Permethrin consists of a mixture of issomers: cis and trans whose first are the most active. at the commercial stage it was the ratio cis/trans 25/75 permethrin that was preferred due to its lesser toxicity.
Aspect: semi-crystallized substance at room temperature, amber yellow to brown.
Content: ≥93%

Mode of action:
Permethrin is an insecticide that acts by contact and ingestion; like all pyrethrinoids it is active in the nervous system by disturbing the conduction of the nervous influx along the axones.

Use:
Thus, thanks to a wide spectrum of insect activity, a good persistence of action, a favorable toxicological profile vis-à-vis humans and warm-blooded animals, permethrin 25/75 is still widely used and appreciated for many uses:

- in public health (against parasites such as lice, lice, ticks, etc., and vectors of endemia such as mosquitoes). The O.M.S recommends its use for the manufacture of impregnated nets
- domestic uses (anti-mouche aerosols, anti-cafards, anti-guêpes ... barrier-insect sprayer, etc.)
- in public hygiene, for the fight against blabs, chips, etc... and long-term control of flies and mosquitoes

  • Acute toxicity (om classification): "moderately dangerous" for man in case of accident
  • Chronic effects:
    • Cerebral disorders and locomotion, polyneuropathy, a decrease in immunity was found in man after acute poisoning.
    • Possible carcinogen for man according to the epa and the international cancer research agency (iarc).
    • Immunotoxic effects in the laboratory animal.
    • Effects on the development of embryos highlighted in the laboratory animal.
    • Effects on the reproductive system highlighted in the laboratory animal.
    • Disturbance of the hormonal system identified in the laboratory animal and in wildlife.
  • Interactions: permethrin sees its degradation in the body counter-carried by the presence of pesticides in the family of organophosphores and pipéronyl butoxide.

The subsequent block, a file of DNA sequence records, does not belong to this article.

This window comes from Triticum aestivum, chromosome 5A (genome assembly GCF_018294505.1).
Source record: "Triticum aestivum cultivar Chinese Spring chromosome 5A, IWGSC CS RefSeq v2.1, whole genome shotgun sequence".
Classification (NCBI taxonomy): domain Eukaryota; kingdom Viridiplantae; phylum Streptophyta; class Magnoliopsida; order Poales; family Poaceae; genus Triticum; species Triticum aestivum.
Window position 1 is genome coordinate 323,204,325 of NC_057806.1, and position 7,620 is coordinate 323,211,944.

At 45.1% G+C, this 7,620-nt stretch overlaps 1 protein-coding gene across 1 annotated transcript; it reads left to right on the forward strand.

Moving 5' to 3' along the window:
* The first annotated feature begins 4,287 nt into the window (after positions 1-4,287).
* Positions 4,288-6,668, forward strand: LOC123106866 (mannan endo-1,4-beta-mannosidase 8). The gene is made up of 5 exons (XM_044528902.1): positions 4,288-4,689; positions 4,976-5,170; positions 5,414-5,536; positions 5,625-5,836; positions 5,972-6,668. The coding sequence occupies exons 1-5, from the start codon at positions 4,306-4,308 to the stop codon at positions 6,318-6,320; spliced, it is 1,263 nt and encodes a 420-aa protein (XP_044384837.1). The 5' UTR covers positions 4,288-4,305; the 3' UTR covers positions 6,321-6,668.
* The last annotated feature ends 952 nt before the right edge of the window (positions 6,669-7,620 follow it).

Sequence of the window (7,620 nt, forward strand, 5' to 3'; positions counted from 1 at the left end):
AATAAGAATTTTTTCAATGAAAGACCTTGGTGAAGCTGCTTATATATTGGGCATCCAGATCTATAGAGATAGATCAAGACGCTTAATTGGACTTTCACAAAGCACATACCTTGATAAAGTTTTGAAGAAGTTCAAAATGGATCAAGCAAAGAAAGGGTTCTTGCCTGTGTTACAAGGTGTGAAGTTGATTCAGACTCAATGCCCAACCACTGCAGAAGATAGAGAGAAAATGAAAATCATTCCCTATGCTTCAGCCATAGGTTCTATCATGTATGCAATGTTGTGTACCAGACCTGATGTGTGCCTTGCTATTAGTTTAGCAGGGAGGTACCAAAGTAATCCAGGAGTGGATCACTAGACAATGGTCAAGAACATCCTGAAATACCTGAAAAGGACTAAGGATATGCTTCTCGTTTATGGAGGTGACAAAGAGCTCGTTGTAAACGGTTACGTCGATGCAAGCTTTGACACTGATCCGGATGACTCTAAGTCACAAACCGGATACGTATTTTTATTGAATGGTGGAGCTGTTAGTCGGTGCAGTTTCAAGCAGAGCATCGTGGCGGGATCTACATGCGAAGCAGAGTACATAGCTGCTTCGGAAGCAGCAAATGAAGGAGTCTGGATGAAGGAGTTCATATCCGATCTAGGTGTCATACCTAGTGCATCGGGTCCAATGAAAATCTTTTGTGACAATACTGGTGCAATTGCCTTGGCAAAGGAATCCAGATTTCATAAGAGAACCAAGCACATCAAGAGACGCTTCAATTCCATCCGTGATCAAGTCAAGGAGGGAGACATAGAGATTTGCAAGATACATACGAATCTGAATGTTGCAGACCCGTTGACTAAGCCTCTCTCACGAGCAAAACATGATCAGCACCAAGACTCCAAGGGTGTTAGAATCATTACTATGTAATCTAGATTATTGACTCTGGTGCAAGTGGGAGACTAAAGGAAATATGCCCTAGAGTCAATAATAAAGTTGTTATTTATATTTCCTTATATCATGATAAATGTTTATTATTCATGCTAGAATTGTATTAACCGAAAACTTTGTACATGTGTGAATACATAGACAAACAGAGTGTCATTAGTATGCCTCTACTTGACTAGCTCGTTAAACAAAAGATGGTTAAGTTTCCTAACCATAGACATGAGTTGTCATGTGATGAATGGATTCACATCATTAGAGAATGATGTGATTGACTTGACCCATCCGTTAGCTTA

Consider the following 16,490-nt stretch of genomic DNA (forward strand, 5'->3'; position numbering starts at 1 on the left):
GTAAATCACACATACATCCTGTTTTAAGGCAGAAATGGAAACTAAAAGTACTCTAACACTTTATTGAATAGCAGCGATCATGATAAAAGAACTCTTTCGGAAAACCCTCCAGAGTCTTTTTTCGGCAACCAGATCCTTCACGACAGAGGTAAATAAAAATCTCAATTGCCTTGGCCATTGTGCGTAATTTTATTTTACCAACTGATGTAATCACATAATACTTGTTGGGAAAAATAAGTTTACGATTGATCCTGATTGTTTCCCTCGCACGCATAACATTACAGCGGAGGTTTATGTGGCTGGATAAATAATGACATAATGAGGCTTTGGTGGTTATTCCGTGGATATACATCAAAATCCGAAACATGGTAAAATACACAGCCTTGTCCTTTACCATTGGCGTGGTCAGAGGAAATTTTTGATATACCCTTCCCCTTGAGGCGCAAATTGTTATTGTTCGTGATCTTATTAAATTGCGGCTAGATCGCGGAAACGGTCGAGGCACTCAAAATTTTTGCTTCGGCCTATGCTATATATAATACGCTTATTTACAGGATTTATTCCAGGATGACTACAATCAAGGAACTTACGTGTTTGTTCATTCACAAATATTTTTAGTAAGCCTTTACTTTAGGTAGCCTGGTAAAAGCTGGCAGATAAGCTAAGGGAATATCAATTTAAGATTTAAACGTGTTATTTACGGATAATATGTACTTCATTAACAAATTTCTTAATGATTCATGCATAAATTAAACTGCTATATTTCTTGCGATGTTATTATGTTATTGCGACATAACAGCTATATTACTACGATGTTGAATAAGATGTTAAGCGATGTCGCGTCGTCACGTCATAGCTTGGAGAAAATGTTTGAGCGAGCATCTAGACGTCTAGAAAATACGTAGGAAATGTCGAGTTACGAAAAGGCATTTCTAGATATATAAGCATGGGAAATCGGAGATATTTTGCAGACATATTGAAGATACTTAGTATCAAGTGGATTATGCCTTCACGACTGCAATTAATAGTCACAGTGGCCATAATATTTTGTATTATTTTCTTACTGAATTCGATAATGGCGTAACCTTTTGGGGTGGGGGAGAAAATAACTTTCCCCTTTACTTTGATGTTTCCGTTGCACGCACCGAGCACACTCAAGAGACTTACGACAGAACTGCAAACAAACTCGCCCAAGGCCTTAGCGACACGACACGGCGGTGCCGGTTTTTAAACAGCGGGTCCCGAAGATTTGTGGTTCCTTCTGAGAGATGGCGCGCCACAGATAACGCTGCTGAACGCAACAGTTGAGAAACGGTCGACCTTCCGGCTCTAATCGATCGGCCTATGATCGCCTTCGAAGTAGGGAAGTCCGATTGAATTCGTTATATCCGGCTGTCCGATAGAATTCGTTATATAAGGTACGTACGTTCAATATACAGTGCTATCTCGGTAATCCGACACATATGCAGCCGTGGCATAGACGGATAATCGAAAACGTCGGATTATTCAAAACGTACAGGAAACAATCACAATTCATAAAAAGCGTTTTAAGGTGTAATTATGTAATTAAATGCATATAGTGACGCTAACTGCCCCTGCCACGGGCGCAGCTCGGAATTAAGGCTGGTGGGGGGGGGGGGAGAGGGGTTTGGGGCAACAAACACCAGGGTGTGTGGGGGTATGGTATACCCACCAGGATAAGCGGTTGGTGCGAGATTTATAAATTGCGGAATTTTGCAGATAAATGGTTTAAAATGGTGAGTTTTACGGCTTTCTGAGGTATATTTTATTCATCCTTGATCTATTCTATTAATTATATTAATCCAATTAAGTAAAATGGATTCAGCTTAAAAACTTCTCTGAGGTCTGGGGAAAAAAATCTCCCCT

• Persistence: Studies show that permethrine is found, thanks to the circulation of dust in the house, on all surfaces (including kitchen) in significant concentrations still 2 years after the initial application on a floor.
  • Particular sensibilities: Children would be more susceptible to permethrine than adults, at the same dose per kilo of body weight.
  • Ecotoxicity:
    • Very toxic to aquatic fish and insects in which permethrine bioconcentrates. some water crustaceans are also very sensitive.
    • Very toxic to bees and many other useful arthropodes.



Phenethrine

  • Acute toxicity (classification oms): very low probability that it presents an aygu danger to man.
  • Chronic effects: Hormonal system disturbance evidenced by laboratory testing.
  • Interactions: phenothrin sees its degradation in the organophorus family and the presence of pesticides in the organophosphorus family pipéronyl butoxide.



D-Tetramethrin

D-Tetramethrin is a broad-spectrum pyrethrinoid on insects.

This substance is listed on section 95 of the biocide regulation in the "insecticide" category (TP18).

Mode of action:
It is a very powerful slaughter agent (shock effect) acting by contact. it is effective on most flying and creeping insects, especially flies, wasps, cockroaches ..

Use:
D-Tetramethrin is widely used for the manufacture of aerosols and liquid, concentrated or ready-to-use products. alone or in combination with another mortality insecticide, such as Permethrine, deltamethrin, etc.
The addition of the synergist piperonyl butoxide allows for the potential of the activity (i.e., to increase its biological efficiency), while allowing for significant savings on the cost of the formulation.

  • Acute toxicity (classification oms): very low probability that it presents an aygu danger to man.
  • Chronic effects: possible carcinogen for humans according to the American environmental protection agency (epa).
  • Interactions: tetramethrin sees its degradation in the organism counter-carried by the presence of pesticides in the family of organophosphores and pipéronyl butoxide.
  • Ecotoxicity:
    • Extremely toxic to fish and aquatic arthropods.
    • Toxic to bees and other useful insects as well as spiders.
    • Not toxic to birds.

Deltamethrine

Deltamethrin is marketed as liquid concentrate for the formulation of industrial and household insecticides. this substance is very active including at very low concentration.

This substance is listed on section 95 of the biocide regulation in the "insecticide" category (TP18).

Composition:
Deltamethrin: 100 g/l.
Solvents : qsp 1 litre

Mode of action:
Deltamethrin is a very powerful multi-purpose pyrethrinoid, which acts by contact and ingestion. it is effective on most flying and crawling insects (moustics, flies, blabs, fleas, bugs, insects of grains and wood, termites, ...). It is a phototable, residual insecticide, which allows lasting protection against parasites.

Uses:
Deltamethrin is widely used in a variety of formulations: insecticide concentrates or ready-to-use products, such as domestic or professional liquids, aerosol solutions, disease vector control (chikungugnya, haemorrhagic dengue, mosquitoes (disturbing products in spatial treatment,) etc.